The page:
The 77th consecutive Elizabethton Christmas Bird Count was held by members and friends of the Elizabethton Bird Club on Saturday, Dec. 14. Participants in the long-running CBC tallied a total of 63 species of birds, which was down considerably from the recent average of 73 species. The all-time high for this count consisted of 85 species and was established two years ago with the 2018 Elizabethton CBC.
The temperature lingered in the 40s all day with light rain. The low species total, as well as low individual numbers, was likely due to the lousy weather, according to long-time count compiler Rick Knight.
Knight noted some count highlights, including single representatives of ruffed grouse, pine warbler and red-headed woodpecker. In addition, 75 wild turkeys, 181 Eastern bluebirds, and 449 cedar waxwings demonstrated that some birds were far from scarce.
The 1,015 individuals counted made the European starling the most abundant bird on this year’s CBC, followed by cedar waxwing (449), American robin (371) and Canada goose (319).
Notable misses included almost all the ducks — only three species being found. Knight noted that duck numbers have been low so far this season.
Counters also missed finding killdeer, Wilson’s snipe, Eurasian collar-dove, red-breasted nuthatch, brown thrasher, Eastern meadowlark, white-crowned sparrow and fox sparrow. A single Eastern screech-owl represented the only owl species found on the count.
My own count area consisted of territory around Watauga Lake and the town of Butler. Accompanying me on this count were Brookie and Jean Potter, David and Connie Irick, Eric Middlemas, Brenda Richards and Chris Soto.
Highlights of our day counting birds in mid-December included numerous sightings of bald eagles and a welcome and restorative lunch at Dry Hill General Store and Deli in Butler. We also enjoyed our observations of a common loon, horned grebe, and several species of raptors.
Here’s the final total for the 2019 Elizabethton CBC:
Canada goose, 319; mallard, 268; ring-necked duck, 4; bufflehead, 107; ruffed grouse, 1; and wild turkey, 75.
Common loon, 1; pied-billed grebe, 4; horned grebe, 1; double-crested cormorant, 4; and great blue heron, 18.
Black vulture, 4; turkey vulture, 38; sharp-shinned hawk, 4; Cooper’s hawk, 1; bald eagle, 6; and red-tailed hawk, 9.
Ring-billed gull, 20; rock pigeon, 246; mourning dove, 200; Eastern screech-owl, 1; and belted kingfisher, 11.
Red-headed woodpecker, 1; red-bellied woodpecker, 10; yellow-bellied sapsucker, 10; downy woodpecker, 21; hairy woodpecker, 2; Northern flicker, 27; and pileated woodpecker, 7.
American kestrel, 8; Eastern phoebe, 7; blue jay, 164; American crow, 299; and common raven, 1.
Carolina chickadee, 133; Tufted titmouse, 61; white-breasted nuthatch, 29; brown creeper, 1; winter wren, 5; and Carolina wren, 94.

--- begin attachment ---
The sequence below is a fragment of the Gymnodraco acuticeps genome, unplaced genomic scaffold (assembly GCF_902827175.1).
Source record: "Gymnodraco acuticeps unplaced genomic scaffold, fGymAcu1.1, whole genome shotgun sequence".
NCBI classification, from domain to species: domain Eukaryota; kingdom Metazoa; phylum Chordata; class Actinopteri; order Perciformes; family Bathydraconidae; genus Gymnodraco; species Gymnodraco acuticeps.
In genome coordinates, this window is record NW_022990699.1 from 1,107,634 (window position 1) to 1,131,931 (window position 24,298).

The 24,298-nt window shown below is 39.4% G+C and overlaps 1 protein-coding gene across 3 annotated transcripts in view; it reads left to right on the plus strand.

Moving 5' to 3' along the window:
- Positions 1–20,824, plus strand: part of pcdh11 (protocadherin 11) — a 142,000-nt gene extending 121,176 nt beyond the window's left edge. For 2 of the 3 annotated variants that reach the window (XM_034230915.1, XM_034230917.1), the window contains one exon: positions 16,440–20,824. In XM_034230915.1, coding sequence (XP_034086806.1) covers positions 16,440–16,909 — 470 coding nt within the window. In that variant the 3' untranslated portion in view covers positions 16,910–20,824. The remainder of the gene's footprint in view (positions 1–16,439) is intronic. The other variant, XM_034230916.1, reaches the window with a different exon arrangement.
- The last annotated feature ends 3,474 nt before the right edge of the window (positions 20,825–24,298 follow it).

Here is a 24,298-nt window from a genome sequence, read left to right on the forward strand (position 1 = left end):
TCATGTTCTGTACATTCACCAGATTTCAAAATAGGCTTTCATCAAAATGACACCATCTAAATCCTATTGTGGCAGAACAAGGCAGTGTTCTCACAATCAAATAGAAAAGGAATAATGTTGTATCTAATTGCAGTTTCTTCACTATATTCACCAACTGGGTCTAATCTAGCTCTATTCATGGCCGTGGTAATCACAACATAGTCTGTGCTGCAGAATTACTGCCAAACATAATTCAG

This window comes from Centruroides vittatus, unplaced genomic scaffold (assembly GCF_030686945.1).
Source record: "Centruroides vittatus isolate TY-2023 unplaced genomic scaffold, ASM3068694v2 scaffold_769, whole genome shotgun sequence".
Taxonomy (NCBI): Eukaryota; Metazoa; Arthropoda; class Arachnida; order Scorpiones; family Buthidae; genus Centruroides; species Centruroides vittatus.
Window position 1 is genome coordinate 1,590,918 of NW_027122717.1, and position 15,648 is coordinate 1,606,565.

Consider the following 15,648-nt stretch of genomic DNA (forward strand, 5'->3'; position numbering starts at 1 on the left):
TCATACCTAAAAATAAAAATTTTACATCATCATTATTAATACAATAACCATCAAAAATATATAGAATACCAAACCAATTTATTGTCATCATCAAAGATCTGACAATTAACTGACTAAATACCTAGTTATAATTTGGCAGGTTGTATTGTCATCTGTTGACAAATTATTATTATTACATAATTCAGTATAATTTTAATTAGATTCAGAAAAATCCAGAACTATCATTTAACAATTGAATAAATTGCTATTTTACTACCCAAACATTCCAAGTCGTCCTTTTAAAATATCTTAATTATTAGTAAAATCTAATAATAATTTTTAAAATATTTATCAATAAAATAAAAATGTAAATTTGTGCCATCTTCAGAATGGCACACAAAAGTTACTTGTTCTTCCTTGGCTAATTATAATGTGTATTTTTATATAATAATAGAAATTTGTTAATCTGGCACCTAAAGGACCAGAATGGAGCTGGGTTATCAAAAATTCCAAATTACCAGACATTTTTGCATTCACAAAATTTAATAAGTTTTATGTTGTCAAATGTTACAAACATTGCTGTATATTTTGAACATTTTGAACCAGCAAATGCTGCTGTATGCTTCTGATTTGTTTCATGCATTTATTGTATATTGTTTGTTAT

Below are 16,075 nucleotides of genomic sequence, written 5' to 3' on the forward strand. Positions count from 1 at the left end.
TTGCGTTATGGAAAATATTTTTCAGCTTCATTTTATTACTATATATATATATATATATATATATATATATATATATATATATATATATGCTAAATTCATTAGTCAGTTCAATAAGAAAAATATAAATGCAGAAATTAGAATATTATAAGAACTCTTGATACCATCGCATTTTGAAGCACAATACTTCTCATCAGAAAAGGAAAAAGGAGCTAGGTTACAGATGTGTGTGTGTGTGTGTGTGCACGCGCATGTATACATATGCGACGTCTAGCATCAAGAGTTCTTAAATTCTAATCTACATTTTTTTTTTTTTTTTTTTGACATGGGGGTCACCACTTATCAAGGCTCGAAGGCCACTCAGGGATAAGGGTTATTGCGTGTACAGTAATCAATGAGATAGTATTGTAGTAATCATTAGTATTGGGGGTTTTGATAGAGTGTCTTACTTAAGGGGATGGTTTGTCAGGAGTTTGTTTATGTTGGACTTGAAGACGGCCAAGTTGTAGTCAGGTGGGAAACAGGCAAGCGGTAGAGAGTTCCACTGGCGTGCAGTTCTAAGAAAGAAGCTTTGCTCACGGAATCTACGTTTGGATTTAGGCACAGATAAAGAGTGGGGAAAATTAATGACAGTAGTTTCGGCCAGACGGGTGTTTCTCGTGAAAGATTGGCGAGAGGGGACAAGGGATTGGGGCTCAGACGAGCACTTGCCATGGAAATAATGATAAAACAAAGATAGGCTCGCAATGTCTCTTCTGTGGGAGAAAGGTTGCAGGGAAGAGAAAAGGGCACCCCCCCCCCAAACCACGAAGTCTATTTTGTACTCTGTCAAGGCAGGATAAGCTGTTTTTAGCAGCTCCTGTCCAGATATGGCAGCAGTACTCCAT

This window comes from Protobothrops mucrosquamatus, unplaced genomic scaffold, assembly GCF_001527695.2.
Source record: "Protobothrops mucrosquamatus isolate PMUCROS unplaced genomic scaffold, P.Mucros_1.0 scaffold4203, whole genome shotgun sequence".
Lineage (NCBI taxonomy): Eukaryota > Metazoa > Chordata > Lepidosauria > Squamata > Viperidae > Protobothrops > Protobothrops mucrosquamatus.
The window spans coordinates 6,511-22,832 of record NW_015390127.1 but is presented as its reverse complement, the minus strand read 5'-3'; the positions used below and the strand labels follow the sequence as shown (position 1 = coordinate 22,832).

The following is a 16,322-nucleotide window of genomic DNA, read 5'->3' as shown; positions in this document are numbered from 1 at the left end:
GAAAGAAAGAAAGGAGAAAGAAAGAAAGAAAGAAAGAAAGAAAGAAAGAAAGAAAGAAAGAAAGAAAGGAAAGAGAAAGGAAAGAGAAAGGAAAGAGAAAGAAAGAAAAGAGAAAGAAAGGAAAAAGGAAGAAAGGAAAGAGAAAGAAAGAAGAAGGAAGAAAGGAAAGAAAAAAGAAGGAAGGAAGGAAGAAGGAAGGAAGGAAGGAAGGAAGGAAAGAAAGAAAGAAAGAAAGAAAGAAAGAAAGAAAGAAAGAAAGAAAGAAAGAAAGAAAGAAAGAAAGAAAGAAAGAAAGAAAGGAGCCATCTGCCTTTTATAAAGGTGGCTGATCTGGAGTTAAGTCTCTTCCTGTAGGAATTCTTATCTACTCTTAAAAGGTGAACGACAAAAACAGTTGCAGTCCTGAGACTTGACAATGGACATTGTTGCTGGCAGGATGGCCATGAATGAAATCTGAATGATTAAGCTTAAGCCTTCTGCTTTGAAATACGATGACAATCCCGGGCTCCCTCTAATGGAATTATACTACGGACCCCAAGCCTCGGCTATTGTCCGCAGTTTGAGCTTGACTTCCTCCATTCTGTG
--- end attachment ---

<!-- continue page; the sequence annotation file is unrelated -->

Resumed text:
Golden-crowned kinglet, 15; ruby-crowned kinglet, 1; Eastern bluebird, 181; American robin, 371; Northern mockingbird, 57; European starling, 1,015; and cedar waxwing, 449.
Pine warbler, 1; yellow-rumped warbler, 61; Eastern towhee, 17; chipping sparrow, 16; field sparrow, 28; Savannah sparrow, 5; song sparrow, 125; swamp sparrow, 1; white-throated sparrow, 40; and dark-eyed junco, 45.
Northern cardinal, 124; brown-headed cowbird, 1; house finch, 72; American goldfinch, 63; and house sparrow, 29.
Roan Mountain CBC finds 49 species
The Elizabethton Bird Club conducts a second CBC for Roan Mountain in Carter County, Tennessee. The 67th Roan Mountain CBC was held the following day, Sunday, Dec. 15, with eight observers in two parties. The skies had cleared from the previous day. Participants counting at elevations above 4,500 feet found an inch of fresh snow.
Knight noted that a good cone crop is present in the spruce-fir forest. The count tallied 49 species, which is three above the recent 30 year average. The all-time high on this count was 55 species found in 1987. Lower species totals on this count are due to harsher climate in higher elevations, less diversity of habitats, and lower number of observers and parties.
Some highlights included 26 Canada geese. On most CBCs, Canada geese would not be considered extraordinary, but Knight noted there are few records on the Roan Mountain CBC for this goose. Other highlights included 11 American black ducks, two red-breasted nuthatches and a single purple finch. A single American kestrel, which is also represented by only a few records on this count, was found. The counters found 27 common ravens, which meant that this corvid species outnumbered its relative the blue jay, which tallied only 21 individuals.
Knight suggested that a few notable misses for this count included sharp-shinned hawk, brown creeper and fox sparrow.
The Roan Mountain CBC total follows:
Canada goose, 26; American black duck, 11; buffledhead, 17; hooded merganser, 1; wild turkey, 2; pied-billed grebe, 2; and great blue heron, 1.
Turkey vulture, 3; Cooper’s hawk, 2; red-shouldered hawk, 2; and red-tailed hawk, 2.
Rock pigeon, 14; mourning dove, 34; belted kingfisher, 1; red-bellied woodpecker, 4; yellow-bellied sapsucker, 3; downy woodpecker, 14; hairy woodpecker, 1; and pileated woodpecker, 2.
American kestrel, 1; Eastern phoebe, 4; blue jay, 21; American crow, 96; and common raven, 27.
Carolina chickadee, 46; tufted titmouse, 31; red-breasted nuthatch, 2; white-breasted nuthatch, 12; winter wren, 1; and Carolina wren, 21.
Golden-crowned kinglet, 9; Eastern bluebird, 18; American robin, 126; Northern mockingbird, 1; European starling, 33; and cedar waxwing, 12.
Yellow-rumped warbler, 1; Eastern towhee, 17; field sparrow, 3; song sparrow, 68; white-throated sparrow, 11; and dark-eyed junco, 62.
Northern cardinal, 19; house finch, 2; purple finch, 1; red crossbill, 10; pine siskin, 1; and American goldfinch, 6.